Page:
Among the important finds are a uniquely impressive water system, a Canaanite palace, and buildings from the Early Israelite period. Tel Hatsor is a World Heritage site.
Points of interest in detail:
The visit to the tel focuses on the upper city.
Solomon's gate: A gate with six rooms and two towers, dated to the 10th century BCE. The gate was built in a form that was common in this period, and is similar to the gates at Gezer and Megiddo. To the south of the gate are the remains of a casemate city wall from the same period (made of two parallel walls with a space between them, divided into chambers by partitions). Beneath the middle room in the southern wing of the gate, the basalt threshold of a Canaanite temple was found.
The Canaanite palace: The ruins of the palace are sheltered by a roof, protecting them from wear. The palace was used by the kings of Hatsor in the 14th – 13th centuries BCE. A ritual dais was uncovered in the palace, and at the top of the stairs leading to the entrance there are two giant basalt pillars. A throne room was found in the middle of the palace.
The water system: One of the jewels in the crown of the visit to the site, the water system comprises three parts. The access structure is made of large ashlar blocks. Alongside this, a vertical shaft has been excavated, penetrating through the ancient layers of the mound down to the bedrock. 3 m wide steps have been carved out along its walls. It is 45 m in depth. Where the shaft ends, a 25 m tunnel begins, sloping diagonally downwards to the water-bearing deposits. The purpose of the water system was to supply local residents with water even at times of drought, without having to draw it from the springs outside the city. Construction of the water system is attributed to the time of King Ahab.
Israelite fortress and altar: The west of the upper city was bounded by a 10th century [BCE] casemate wall. After this, and until the Hellenistic period, fortresses were built. The large fortress whose remains were found here is attributed to King Ahab. The building work is of an excellent standard of craftsmanship. In Ahab's time, the spaces in the wall were filled in with earth and stones. Later considerable changes were made to the wall in preparation for the invasion of the Assyrian ruler Tiglath Pileser III, but to no avail. Alongside the fortress, a dais from the beginning of the Israelite period has been reconstructed.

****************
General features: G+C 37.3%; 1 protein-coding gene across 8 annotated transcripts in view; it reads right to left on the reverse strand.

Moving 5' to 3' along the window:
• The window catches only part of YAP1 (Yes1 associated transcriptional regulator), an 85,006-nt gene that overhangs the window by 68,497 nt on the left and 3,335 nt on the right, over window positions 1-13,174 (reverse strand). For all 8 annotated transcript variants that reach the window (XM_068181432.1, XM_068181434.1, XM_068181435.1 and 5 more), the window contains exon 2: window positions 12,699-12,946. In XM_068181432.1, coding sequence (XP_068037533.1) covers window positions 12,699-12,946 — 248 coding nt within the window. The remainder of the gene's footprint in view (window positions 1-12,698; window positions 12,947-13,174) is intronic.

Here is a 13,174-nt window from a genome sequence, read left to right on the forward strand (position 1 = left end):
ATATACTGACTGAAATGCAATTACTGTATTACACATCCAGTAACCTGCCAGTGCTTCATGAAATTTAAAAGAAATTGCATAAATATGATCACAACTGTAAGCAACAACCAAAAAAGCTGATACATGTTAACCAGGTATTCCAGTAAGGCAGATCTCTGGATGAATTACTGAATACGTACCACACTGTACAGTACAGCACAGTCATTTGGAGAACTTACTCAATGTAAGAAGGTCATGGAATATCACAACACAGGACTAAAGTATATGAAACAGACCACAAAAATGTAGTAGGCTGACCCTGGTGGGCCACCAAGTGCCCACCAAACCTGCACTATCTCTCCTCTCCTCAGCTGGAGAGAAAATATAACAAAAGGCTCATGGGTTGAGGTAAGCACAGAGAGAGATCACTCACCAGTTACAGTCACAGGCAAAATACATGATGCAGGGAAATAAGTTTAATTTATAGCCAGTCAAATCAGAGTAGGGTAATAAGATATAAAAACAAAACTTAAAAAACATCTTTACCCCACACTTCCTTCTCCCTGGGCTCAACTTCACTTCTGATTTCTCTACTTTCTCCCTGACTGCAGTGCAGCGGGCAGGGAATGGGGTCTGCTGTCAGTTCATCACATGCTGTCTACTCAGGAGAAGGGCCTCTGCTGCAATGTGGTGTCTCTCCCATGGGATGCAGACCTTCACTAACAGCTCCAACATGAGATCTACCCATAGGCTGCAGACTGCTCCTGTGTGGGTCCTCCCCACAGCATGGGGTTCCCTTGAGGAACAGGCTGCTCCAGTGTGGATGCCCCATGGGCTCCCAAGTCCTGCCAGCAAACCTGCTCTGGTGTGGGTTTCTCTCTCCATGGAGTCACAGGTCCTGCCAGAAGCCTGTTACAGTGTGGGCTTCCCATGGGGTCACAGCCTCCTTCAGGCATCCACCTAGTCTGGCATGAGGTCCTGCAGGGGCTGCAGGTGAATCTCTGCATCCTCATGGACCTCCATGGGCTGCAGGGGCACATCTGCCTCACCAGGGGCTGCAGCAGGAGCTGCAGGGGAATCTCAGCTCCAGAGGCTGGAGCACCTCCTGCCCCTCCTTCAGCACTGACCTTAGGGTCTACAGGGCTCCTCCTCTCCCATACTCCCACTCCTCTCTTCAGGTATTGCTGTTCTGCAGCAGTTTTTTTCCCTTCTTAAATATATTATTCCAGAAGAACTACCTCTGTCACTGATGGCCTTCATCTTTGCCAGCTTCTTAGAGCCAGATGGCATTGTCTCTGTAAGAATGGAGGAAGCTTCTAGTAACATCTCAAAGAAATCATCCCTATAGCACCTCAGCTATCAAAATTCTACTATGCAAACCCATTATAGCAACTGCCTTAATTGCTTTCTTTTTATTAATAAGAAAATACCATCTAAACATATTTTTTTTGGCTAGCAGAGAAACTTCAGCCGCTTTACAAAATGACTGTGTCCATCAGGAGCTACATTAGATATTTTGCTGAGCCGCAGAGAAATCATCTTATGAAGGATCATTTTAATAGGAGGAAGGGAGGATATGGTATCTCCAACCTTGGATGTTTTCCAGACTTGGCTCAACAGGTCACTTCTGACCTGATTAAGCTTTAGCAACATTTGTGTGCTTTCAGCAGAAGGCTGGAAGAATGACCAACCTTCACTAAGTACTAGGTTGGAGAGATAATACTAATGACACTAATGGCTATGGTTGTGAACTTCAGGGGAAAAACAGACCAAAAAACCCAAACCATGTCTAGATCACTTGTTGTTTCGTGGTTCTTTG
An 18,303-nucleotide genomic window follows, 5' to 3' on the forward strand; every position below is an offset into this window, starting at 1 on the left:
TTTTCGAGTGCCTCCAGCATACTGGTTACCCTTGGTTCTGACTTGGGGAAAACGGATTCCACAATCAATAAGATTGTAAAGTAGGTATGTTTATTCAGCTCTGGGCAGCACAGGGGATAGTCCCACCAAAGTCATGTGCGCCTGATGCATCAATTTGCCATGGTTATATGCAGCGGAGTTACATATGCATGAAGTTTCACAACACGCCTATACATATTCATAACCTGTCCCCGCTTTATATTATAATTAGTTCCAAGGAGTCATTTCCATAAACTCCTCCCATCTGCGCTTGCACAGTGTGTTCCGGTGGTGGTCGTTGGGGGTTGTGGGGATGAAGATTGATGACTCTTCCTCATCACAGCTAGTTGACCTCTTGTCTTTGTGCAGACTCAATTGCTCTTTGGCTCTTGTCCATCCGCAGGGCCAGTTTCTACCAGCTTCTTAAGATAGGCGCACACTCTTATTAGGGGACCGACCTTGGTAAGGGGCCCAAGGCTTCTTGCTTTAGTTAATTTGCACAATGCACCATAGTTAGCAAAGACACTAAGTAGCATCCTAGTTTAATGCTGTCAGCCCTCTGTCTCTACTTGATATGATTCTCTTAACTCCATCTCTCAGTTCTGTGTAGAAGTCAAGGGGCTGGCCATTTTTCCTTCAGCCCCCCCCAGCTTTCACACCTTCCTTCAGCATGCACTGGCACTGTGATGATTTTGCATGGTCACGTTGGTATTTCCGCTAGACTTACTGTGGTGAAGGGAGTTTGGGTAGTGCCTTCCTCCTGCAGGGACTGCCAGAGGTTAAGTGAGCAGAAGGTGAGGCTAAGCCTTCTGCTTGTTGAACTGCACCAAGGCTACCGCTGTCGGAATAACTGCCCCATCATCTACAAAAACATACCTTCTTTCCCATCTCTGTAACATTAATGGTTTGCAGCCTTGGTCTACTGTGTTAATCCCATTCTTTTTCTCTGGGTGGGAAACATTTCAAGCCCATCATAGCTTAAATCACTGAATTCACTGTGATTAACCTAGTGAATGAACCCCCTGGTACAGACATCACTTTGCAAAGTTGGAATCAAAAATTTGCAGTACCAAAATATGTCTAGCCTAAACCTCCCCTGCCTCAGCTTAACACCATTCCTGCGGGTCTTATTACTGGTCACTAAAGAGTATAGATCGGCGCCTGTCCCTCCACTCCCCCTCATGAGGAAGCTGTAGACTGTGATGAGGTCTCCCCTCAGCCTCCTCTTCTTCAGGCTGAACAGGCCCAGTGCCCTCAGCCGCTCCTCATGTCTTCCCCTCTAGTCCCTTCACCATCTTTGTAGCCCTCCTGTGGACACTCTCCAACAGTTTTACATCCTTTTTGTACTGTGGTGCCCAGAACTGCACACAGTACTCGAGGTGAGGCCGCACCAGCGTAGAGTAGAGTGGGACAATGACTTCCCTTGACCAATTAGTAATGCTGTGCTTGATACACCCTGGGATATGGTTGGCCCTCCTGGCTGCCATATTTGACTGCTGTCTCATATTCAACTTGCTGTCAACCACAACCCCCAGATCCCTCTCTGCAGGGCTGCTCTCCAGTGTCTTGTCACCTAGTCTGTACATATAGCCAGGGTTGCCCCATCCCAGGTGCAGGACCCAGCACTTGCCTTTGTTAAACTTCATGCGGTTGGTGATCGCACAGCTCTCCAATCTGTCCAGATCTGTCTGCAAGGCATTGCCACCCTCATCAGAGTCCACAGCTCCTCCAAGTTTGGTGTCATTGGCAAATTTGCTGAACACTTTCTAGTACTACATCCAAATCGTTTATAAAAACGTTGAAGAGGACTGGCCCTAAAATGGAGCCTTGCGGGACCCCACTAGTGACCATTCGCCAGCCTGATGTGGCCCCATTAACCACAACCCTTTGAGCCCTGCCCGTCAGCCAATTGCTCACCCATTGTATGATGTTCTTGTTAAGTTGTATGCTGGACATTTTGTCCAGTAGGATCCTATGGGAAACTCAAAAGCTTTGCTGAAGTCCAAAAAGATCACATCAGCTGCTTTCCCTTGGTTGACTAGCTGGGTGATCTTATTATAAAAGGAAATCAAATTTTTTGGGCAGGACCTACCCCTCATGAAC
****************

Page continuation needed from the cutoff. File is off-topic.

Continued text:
Residential building and storeroom from the Israelite period: The buildings, from the 8th century BCE, were originally built over the Canaanite palace and were moved to the northern part of the upper city in order to conserve them. The residential building is of the four-area type typical of the Israelite period. The other building, which has two rows of pillars, served as a public storeroom.
The passage between the lower city and the upper city: Here, part of the wall was dismantled in order to reveal the basalt stairs which, in the Canaanite period, led from the upper to the lower city. From this point it is possible to see the remains of a large building, in the center of which is a ritual dais of smooth basalt stones daring to the Late Bronze Age. The surface of the dais is made of a single basalt slab, weighing around two tons. There are four indentations in the center of the slab, perhaps for a throne.
Hatsor Antiquities Museum (Ayelet Hashahar): The museum is situated by the entry gate to the kibbutz, and is a must for every visitor to the tel. The museum showcases fascinating exhibits found at Tel Hatsor, including photographs and maps of the excavations, finds from the temples and graves of Canaanite Hatsor, imported objects from neighboring countries - Egypt, Cyprus and Crete, and finds from the Israelite period.
Entry to the museum is for groups only, by arrangement with the staff of Tel Hatsor National Park.
Tel Hatsor lies to the east of the Rosh Pina – Metula road (Road 90), some 4 km north of Mahanayim Junction, by Kibbutz Ayelet Hashahar.
View over the lower city: At the entrance to the site is a point overlooking the lower city from the heights of the tel. Israelite period tower: The tower, built to withstand the Assyrian invasion, stands at the western end of the acropolis and affords a beautiful view of Tel Hatsor, the Hula Valley, the Galilee hills and the Golan.
Tel Hatsor National Park is a declared national park on an area of 760 dunams. Within its grounds are Tel Hatsor, areas to the east and west of the old Road 90, and the Hatsor Museum in Kibbutz Ayelet HashaharReasons for declaration: